BUENOS AIRES — Two years after the death of Alberto Nisman, organizers of tributes to the deceased prosecutor appear hopeful that the circumstances of his death will be clarified.
Tributes were held both in Argentina and Israel on Wednesday for Nisman, who was found dead at his home in the Argentine capital in January, 2015, in the midst of his investigation into the 1994 bombing of the AMIA Jewish Center.
“There is a glimmer of light at the end of the tunnel,” prosecutor German Moldes said Wednesday at a vigil in Buenos Aires. Moldes was one of the three speakers who addressed a crowd in front of the prosecutor’s unit that Nisman had led.
Moldes said that his colleague, Eduardo Taiano, who is leading the investigation into Nisman’s death, has received death threats over the ongoing investigation.
“We must continue working for the truth. How we will give up if Taiano who receives threats on his life does not give up,” Moldes told the crowd of more than 1,000 people.
Two years ago, Nisman accused former Argentine president Cristina Fernandez de Kirchner and ex-foreign minister Hector Timerman of reaching a secret deal with the Iranian government to cover up the role of several Iranian officials in the bombing at the Jewish center, which killed 85 people. The federal prosecutor was found dead on his bathroom floor, a bullet in his head— hours before he was set to present his case to the Argentine Congress.
Writer Federico Andahazi and Luis Czyczewski, the father of one of the victims of the 1994 attack, also spoke during the anniversary tribute in Buenos Aires. Iara and Kala, Nisman daughters, lit a candle in their father’s memory.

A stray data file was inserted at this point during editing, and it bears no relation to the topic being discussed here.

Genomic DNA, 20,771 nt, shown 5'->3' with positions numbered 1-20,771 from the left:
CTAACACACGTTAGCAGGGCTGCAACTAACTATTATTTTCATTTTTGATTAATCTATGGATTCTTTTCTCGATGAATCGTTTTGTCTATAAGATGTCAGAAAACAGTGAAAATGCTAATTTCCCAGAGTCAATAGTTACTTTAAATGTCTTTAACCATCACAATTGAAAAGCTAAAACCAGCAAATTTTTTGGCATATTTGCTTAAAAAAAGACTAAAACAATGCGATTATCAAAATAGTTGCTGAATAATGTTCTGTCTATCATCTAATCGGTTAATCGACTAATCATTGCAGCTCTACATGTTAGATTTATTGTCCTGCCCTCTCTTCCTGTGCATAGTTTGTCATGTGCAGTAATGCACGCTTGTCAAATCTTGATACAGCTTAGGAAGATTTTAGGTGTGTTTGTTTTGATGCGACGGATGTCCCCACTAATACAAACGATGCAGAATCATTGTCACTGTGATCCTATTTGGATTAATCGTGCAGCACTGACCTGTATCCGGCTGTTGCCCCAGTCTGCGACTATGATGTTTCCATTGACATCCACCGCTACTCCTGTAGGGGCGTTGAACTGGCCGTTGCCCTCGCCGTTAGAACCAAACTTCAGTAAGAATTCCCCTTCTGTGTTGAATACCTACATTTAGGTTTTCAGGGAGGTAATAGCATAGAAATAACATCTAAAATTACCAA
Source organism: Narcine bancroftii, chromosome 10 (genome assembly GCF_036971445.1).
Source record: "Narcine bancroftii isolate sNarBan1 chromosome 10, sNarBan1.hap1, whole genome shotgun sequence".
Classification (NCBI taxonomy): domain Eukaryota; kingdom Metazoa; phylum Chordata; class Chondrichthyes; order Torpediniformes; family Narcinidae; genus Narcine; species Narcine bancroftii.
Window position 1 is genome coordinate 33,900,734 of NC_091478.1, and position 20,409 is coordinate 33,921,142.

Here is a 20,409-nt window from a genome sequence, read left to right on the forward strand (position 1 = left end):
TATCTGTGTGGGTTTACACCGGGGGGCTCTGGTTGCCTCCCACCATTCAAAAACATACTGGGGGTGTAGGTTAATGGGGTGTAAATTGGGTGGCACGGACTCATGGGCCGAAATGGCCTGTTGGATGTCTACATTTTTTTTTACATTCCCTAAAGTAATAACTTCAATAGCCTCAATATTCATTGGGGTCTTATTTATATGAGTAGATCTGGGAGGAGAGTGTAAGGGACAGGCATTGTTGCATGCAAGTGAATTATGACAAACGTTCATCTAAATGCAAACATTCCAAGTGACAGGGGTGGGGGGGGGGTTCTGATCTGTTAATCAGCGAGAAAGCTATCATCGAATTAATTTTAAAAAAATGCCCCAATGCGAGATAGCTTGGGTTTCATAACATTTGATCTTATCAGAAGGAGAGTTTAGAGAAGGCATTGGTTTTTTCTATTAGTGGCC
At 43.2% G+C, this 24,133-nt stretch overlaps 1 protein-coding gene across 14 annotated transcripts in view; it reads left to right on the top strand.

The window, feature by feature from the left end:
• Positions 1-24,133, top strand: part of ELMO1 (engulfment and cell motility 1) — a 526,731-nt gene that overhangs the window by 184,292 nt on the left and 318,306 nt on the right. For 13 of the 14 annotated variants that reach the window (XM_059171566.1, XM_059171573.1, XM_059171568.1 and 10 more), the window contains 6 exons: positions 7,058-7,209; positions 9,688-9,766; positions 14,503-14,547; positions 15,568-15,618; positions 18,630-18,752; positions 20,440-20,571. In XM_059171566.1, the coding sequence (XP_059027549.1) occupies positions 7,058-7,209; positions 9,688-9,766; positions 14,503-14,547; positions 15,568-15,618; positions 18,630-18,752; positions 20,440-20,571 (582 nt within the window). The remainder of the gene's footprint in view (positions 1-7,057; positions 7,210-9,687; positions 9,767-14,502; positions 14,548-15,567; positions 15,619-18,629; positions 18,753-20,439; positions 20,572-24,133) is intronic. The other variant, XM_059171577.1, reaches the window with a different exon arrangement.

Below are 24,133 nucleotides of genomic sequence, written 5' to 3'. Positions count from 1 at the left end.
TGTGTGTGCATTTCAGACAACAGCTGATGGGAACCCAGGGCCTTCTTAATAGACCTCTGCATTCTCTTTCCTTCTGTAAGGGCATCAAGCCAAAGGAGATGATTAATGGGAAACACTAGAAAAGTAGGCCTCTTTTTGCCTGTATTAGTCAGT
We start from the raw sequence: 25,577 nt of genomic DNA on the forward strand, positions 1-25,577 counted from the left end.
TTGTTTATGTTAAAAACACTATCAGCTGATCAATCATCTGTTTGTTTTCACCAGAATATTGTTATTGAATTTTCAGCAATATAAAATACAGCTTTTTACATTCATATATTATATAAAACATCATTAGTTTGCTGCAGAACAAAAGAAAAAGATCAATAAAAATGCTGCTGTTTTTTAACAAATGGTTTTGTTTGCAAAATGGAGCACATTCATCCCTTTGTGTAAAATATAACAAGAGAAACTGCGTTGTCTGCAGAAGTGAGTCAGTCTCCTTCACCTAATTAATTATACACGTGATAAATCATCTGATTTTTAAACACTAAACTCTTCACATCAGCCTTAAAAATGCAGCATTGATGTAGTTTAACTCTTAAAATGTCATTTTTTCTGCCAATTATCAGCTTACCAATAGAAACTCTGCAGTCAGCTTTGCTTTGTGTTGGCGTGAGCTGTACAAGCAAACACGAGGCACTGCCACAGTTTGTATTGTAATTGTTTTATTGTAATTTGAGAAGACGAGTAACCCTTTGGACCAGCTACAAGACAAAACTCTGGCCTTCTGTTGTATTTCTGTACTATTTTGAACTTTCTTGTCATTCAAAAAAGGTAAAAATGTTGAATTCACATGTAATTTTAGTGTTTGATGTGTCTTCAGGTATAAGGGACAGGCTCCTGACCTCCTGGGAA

In March 2016, the Buenos Aires Criminal Appeals court ruled that the case must be heard in federal court, which has accelerated movement on the case.
On Wednesday, Argentina’s President Mauricio Macri, during his first press conference of 2017, told reporters that the Nisman investigation now “is on the right path.”
A memorial for Nisman was also held Wednesday at the Israeli Knesset during a meeting of the Immigration, Absorption and Diaspora Affairs Committee. One of the speakers was the Argentine-Israeli writer Gustavo Perednik, an expert on terrorism and a friend of Nisman.
“Alberto’s murder has absolutely been proven, there is just no Argentine judge who will say it and declare it, but this will happen soon,” he said.
“We will slowly get to the truth as Nisman hoped,” he added.
Journalist Roxana Levinson and Argentinean ambassador Carlos García also delivered tributes at the Knesset. The Israeli parliamentary session also included representatives from the Ministry of Foreign Affairs, the World Zionist Organization, the Jewish Agency and the Association of Latin-American Immigrants in Israel, or OLEI.
Since his death, which sparked protests across Argentina, several lower courts in Argentina rejected calls to reopen Nisman’s investigation into the Argentine leadership. But on December 30, an Argentine appeals court ordered a new investigation into Kirchner, reviving hopes that both the masterminds behind the bombing at the Jewish community center and those believed responsible for Nisman’s death would be brought to justice.
AFP contributed to this report.